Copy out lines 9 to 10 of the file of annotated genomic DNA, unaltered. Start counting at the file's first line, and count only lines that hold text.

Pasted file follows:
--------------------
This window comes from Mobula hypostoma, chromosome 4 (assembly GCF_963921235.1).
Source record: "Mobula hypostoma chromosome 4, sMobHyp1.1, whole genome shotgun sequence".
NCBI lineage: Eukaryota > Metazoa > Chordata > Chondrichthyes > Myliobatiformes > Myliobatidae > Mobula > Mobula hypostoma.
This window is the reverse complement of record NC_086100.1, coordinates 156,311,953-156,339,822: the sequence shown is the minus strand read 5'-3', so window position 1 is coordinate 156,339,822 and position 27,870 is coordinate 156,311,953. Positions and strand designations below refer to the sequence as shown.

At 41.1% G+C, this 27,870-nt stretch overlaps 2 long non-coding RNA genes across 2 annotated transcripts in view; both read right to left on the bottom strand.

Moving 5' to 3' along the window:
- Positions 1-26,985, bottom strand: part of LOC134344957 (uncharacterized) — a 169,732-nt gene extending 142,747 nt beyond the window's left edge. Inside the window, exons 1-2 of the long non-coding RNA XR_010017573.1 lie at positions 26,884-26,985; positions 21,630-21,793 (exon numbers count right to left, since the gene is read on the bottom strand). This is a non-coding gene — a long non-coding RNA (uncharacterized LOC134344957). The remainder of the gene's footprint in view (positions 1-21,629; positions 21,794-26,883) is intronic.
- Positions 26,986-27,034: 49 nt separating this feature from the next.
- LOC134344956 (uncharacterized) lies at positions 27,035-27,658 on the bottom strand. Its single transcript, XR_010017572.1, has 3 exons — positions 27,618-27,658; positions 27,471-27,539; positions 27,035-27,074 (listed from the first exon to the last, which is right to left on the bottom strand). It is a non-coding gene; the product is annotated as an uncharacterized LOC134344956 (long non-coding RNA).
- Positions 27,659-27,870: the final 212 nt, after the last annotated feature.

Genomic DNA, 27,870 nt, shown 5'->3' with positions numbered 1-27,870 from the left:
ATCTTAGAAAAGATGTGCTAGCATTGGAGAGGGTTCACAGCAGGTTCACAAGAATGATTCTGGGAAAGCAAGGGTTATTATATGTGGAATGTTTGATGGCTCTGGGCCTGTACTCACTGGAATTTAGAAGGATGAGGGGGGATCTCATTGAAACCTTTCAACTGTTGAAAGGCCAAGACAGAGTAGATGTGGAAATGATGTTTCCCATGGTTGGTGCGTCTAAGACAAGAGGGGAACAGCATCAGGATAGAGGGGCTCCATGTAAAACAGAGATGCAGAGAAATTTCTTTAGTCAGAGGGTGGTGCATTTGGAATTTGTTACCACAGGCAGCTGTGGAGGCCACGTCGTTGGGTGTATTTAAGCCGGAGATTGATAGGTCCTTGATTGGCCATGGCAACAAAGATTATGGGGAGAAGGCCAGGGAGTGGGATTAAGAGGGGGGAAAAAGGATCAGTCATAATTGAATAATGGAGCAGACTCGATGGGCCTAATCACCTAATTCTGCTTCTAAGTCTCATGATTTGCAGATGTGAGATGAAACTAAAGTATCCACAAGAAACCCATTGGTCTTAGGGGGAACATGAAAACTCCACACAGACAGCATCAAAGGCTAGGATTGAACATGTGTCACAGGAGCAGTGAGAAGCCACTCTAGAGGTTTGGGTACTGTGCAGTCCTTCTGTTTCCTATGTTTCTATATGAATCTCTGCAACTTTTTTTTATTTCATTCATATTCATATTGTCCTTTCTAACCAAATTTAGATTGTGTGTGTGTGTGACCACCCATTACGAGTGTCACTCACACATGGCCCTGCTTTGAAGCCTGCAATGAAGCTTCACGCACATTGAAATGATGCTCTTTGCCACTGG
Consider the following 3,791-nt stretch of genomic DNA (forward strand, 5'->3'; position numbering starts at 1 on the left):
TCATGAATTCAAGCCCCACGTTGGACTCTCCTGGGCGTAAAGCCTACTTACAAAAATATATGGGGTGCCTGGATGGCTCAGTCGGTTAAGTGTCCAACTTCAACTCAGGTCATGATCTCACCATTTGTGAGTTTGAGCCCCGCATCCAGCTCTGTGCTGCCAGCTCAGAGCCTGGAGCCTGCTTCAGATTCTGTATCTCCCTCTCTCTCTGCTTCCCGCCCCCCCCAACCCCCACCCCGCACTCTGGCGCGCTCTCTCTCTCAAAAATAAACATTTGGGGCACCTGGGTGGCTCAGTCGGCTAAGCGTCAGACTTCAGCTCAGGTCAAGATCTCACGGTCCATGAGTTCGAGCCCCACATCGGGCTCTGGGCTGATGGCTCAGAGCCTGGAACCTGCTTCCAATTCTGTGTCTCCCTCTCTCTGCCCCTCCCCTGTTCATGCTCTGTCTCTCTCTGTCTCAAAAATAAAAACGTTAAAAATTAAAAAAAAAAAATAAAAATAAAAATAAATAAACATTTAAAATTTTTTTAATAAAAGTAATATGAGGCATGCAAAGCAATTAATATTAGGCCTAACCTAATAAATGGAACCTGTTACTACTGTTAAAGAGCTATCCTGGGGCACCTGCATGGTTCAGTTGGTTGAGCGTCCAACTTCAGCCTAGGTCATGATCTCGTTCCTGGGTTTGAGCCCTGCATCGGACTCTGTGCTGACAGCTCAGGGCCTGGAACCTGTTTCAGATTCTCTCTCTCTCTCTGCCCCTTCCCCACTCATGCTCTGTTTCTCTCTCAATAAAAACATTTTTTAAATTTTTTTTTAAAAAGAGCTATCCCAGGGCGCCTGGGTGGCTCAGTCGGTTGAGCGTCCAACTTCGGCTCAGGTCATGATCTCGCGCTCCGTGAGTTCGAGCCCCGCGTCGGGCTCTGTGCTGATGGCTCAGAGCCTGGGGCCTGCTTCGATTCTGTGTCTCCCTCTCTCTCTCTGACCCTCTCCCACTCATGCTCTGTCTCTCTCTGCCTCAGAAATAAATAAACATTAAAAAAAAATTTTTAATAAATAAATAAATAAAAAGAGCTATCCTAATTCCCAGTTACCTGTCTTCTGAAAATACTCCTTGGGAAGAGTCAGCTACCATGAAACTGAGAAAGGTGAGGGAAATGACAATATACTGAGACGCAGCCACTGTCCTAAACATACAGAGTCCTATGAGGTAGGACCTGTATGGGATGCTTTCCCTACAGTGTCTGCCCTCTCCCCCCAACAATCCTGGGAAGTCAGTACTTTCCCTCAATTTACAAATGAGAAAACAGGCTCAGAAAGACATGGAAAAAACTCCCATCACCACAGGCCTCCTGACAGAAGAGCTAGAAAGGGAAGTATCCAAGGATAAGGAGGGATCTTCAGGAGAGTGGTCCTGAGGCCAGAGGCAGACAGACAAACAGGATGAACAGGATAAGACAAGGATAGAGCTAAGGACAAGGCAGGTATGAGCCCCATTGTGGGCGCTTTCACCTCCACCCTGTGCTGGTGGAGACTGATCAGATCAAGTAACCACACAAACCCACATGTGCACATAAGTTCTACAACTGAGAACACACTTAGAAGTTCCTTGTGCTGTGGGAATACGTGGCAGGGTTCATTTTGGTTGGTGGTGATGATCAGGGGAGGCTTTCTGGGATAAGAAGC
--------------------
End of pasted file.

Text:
- LOC134344956 (uncharacterized) lies at positions 27,035-27,658 on the bottom strand. Its single transcript, XR_010017572.1, has 3 exons — positions 27,618-27,658; positions 27,471-27,539; positions 27,035-27,074 (listed from the first exon to the last, which is right to left on the bottom strand). It is a non-coding gene; the product is annotated as an uncharacterized LOC134344956 (long non-coding RNA).
- Positions 27,659-27,870: the final 212 nt, after the last annotated feature.